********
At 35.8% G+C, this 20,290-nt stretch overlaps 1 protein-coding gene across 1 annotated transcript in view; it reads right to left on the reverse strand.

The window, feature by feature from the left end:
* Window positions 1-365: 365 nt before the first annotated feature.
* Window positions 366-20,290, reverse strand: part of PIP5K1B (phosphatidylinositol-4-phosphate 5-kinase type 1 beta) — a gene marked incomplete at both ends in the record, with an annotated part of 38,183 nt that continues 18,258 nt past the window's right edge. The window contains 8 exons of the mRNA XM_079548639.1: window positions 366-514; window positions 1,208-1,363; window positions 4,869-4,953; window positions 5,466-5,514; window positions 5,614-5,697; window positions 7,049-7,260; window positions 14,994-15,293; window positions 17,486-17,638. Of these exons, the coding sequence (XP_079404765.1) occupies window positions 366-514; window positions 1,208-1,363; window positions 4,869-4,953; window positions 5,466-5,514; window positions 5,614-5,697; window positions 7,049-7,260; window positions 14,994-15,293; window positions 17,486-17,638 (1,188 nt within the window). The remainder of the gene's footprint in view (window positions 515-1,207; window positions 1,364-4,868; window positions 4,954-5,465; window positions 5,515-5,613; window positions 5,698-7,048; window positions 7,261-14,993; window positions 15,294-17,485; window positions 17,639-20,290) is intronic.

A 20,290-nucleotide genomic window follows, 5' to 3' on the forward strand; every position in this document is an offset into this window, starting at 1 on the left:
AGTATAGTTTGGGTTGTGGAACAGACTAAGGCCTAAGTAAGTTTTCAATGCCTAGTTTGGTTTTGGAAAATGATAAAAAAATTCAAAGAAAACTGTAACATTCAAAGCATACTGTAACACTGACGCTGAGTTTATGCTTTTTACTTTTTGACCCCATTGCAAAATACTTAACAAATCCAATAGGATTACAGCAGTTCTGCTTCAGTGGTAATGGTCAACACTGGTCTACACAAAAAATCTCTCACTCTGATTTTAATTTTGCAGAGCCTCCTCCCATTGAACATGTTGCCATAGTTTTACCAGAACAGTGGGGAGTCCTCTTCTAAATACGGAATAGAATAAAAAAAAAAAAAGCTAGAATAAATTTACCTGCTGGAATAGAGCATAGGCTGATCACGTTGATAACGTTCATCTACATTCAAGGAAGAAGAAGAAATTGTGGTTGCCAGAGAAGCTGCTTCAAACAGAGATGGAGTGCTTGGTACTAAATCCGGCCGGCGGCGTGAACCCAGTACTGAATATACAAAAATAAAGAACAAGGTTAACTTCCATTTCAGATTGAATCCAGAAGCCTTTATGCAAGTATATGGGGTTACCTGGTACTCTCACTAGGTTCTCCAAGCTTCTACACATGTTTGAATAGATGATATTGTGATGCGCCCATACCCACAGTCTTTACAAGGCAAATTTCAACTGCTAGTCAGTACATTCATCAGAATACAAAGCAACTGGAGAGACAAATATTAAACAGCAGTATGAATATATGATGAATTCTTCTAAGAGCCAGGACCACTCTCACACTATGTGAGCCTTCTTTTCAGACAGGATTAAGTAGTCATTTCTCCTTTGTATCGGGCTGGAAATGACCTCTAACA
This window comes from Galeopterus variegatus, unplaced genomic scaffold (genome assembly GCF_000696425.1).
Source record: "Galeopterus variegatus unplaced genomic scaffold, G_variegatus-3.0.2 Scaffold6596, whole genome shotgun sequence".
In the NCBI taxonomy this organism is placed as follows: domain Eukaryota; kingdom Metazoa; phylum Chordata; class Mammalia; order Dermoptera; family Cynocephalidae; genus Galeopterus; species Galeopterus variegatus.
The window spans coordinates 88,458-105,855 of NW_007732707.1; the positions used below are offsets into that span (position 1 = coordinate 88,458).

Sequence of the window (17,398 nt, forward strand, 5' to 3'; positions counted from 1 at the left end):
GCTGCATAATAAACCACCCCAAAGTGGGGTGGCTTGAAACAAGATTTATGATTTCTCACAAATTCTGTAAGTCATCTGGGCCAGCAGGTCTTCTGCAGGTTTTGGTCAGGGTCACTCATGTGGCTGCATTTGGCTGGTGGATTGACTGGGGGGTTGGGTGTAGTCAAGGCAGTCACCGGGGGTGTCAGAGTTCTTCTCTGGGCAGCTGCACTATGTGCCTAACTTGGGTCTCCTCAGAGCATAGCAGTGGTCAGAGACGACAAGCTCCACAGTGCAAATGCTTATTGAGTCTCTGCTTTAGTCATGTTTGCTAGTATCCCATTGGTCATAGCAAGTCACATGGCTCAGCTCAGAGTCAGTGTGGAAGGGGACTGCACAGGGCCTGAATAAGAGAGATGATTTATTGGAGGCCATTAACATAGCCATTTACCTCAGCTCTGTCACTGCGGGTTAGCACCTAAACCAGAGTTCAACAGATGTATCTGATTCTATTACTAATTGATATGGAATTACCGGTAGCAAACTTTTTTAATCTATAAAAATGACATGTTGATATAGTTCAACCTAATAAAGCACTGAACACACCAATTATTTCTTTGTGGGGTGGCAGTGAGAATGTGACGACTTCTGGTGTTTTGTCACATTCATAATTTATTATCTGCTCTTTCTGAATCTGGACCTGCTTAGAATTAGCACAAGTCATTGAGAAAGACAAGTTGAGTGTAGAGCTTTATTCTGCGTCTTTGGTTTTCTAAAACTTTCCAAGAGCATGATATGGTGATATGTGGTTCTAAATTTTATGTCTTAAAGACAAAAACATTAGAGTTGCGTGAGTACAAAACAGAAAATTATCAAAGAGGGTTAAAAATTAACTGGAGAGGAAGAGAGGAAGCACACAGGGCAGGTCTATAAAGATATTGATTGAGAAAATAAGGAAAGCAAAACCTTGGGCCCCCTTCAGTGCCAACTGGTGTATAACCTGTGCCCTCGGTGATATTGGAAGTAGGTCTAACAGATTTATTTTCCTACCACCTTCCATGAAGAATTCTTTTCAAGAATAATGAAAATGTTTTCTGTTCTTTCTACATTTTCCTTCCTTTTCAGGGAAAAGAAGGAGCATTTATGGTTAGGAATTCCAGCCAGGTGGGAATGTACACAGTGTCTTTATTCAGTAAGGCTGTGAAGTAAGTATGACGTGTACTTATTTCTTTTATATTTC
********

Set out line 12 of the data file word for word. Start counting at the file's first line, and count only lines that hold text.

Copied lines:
GCTGCATAATAAACCACCCCAAAGTGGGGTGGCTTGAAACAAGATTTATGATTTCTCACAAATTCTGTAAGTCATCTGGGCCAGCAGGTCTTCTGCAGGTTTTGGTCAGGGTCACTCATGTGGCTGCATTTGGCTGGTGGATTGACTGGGGGGTTGGGTGTAGTCAAGGCAGTCACCGGGGGTGTCAGAGTTCTTCTCTGGGCAGCTGCACTATGTGCCTAACTTGGGTCTCCTCAGAGCATAGCAGTGGTCAGAGACGACAAGCTCCACAGTGCAAATGCTTATTGAGTCTCTGCTTTAGTCATGTTTGCTAGTATCCCATTGGTCATAGCAAGTCACATGGCTCAGCTCAGAGTCAGTGTGGAAGGGGACTGCACAGGGCCTGAATAAGAGAGATGATTTATTGGAGGCCATTAACATAGCCATTTACCTCAGCTCTGTCACTGCGGGTTAGCACCTAAACCAGAGTTCAACAGATGTATCTGATTCTATTACTAATTGATATGGAATTACCGGTAGCAAACTTTTTTAATCTATAAAAATGACATGTTGATATAGTTCAACCTAATAAAGCACTGAACACACCAATTATTTCTTTGTGGGGTGGCAGTGAGAATGTGACGACTTCTGGTGTTTTGTCACATTCATAATTTATTATCTGCTCTTTCTGAATCTGGACCTGCTTAGAATTAGCACAAGTCATTGAGAAAGACAAGTTGAGTGTAGAGCTTTATTCTGCGTCTTTGGTTTTCTAAAACTTTCCAAGAGCATGATATGGTGATATGTGGTTCTAAATTTTATGTCTTAAAGACAAAAACATTAGAGTTGCGTGAGTACAAAACAGAAAATTATCAAAGAGGGTTAAAAATTAACTGGAGAGGAAGAGAGGAAGCACACAGGGCAGGTCTATAAAGATATTGATTGAGAAAATAAGGAAAGCAAAACCTTGGGCCCCCTTCAGTGCCAACTGGTGTATAACCTGTGCCCTCGGTGATATTGGAAGTAGGTCTAACAGATTTATTTTCCTACCACCTTCCATGAAGAATTCTTTTCAAGAATAATGAAAATGTTTTCTGTTCTTTCTACATTTTCCTTCCTTTTCAGGGAAAAGAAGGAGCATTTATGGTTAGGAATTCCAGCCAGGTGGGAATGTACACAGTGTCTTTATTCAGTAAGGCTGTGAAGTAAGTATGACGTGTACTTATTTCTTTTATATTTC